These are still early days in the campaigns of many a World Cup contender but few have seized the opportunity to set down early markers like the two qualifiers from Group G.

In England and Gareth Southgate, here’s a team which won the opening two games of its campaign and scored six goals past the North American minnows Panama, putting them to the sword.

The scoreline was reflective of the gap between the two teams and although history has never been kind to England and their early tournament expectations, the 6-1 win over Panama added to the air of cautious optimism around the camp.

Panama, to their credit, had troubled the Belgians in their World Cup bow, ultimately losing 3-0 but keeping the Red Devils quiet for the first half, only for the deadlock to be broken by a superlative strike from Dries Mertens.

They had lost steam towards the end of the game but England’s struggles against Tunisia in a laboured 2-1 win would not have escaped their attention. In the past, a second game of the tournament akin to this, especially one against a debutant, had the right makings to turn into a potential banana skin for England.

If the Tunisia win had shown that this team could scrap for wins, Sunday’s showing was a huge boost of confidence for Southgate that his men could act and play as favourites when being branded as such.

Despite the perils of reading too much into such an one-sided performance, the job by captain Harry Kane and his men was a professional one and well-executed. Dele Alli’s unavailability meant that Ruben Loftus-Cheek received a deserved start.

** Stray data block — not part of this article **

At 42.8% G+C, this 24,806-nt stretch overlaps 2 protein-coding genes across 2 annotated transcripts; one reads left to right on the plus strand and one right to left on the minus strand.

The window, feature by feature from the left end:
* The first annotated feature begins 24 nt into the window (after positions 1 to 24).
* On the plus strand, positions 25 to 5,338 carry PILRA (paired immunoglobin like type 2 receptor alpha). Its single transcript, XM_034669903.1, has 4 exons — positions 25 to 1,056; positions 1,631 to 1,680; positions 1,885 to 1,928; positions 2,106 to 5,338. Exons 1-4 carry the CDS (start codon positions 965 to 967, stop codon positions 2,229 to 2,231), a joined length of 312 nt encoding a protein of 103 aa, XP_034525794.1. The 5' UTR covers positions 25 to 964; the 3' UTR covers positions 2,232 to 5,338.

Kane scored the easiest international hat-trick that he is ever likely to bag, as John Stones finished with two to his name.

It was the Manchester City defender who got the ball rolling with a bullet header that flew past Penedo. Panama’s marking of Stones from a Kieran Trippier corner was lax and it wasn’t the last time that England would benefit from a corner.

Trippier, the corner taker had another superb game going forward, creating a lot of chances, free from the shackles of defending thanks to his side’s early goal. In a three centre-back system, the onus to track back will not be as high as at Tottenham, but Trippier was happy to roam down the right and put crosses in.

The minnows let the occasion get to them as they struggled for fluency as England tightened their grip on the game. They conceded two penalties in the first half and Kane was on hand to gleefully dispatch them.

Jesse Lingard, one of England’s main men and a rising influence on the team, produced the moment of the match when he cut in from the left and let a curler fly in from range. The Manchester United man is quite inexplicably, turning into a force behind Kane and the driver of their attacking quartet.

England also became the fifth team to score five goals in a World Cup half. The second half started in the same vein as the first as Ruben Loftus-Cheek shot from distance and Kane didn’t know much about the deflection, but he claimed the goal and he had his hat-trick.

The newcomers though finally scored a goal when Jordan Pickford was beaten by a Felipe Baloy finish and as they became the 74th nation to score at a World Cup, the celebrations that followed were a sight to behold.

It finished 6-1 and though it is a little premature to declare it as the start of a new era, it will send renewed hope coursing through this young English team. Southgate for his part, will do his best to keep his men’s eyes on the prize, with Belgium up next.

With the Red Devils strength in depth, he will know that this will be their first real test against a fellow contender and an important one for his fringe players should he opt for wholescale changes. That game, and not this facile win, will define the bets on new England and their fresh approach.